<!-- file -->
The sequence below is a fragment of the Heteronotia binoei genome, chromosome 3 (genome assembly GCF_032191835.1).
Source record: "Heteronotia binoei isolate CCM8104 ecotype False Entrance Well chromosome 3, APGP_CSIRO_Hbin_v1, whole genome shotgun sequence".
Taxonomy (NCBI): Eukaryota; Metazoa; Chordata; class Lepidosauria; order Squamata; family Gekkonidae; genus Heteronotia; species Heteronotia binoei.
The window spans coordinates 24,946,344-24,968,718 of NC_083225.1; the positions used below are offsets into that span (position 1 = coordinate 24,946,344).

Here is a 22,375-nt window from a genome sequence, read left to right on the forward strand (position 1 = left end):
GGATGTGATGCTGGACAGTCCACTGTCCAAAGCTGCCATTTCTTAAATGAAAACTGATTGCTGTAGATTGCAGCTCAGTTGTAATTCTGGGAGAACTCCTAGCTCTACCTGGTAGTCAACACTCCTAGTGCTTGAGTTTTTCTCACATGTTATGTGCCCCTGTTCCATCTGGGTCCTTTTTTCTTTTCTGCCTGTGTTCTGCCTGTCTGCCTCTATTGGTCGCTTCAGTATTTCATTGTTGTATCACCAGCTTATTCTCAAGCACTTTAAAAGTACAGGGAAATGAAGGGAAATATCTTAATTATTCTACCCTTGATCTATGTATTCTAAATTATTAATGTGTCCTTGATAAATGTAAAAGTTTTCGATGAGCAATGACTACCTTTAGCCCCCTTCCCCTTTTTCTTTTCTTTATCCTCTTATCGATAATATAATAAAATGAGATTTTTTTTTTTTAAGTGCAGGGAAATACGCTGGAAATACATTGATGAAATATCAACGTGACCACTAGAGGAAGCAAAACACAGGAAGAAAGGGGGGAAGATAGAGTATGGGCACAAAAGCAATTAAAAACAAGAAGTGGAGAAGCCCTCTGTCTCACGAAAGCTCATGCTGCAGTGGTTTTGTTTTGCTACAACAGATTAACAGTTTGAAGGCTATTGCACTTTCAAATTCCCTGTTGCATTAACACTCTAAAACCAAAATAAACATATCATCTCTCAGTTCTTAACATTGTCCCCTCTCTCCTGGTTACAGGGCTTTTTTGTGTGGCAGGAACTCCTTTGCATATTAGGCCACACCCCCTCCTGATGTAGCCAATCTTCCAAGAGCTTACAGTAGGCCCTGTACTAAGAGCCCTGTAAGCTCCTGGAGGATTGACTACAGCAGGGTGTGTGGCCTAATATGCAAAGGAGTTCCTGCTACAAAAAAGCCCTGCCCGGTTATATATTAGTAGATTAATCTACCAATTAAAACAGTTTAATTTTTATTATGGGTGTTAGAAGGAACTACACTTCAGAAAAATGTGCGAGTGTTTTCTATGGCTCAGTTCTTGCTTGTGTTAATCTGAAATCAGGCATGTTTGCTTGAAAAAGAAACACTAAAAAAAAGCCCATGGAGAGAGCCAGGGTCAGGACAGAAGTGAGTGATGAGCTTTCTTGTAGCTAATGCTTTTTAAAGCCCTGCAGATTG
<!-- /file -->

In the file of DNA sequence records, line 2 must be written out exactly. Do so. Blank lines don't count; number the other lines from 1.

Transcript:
Source record: "Heteronotia binoei isolate CCM8104 ecotype False Entrance Well chromosome 3, APGP_CSIRO_Hbin_v1, whole genome shotgun sequence".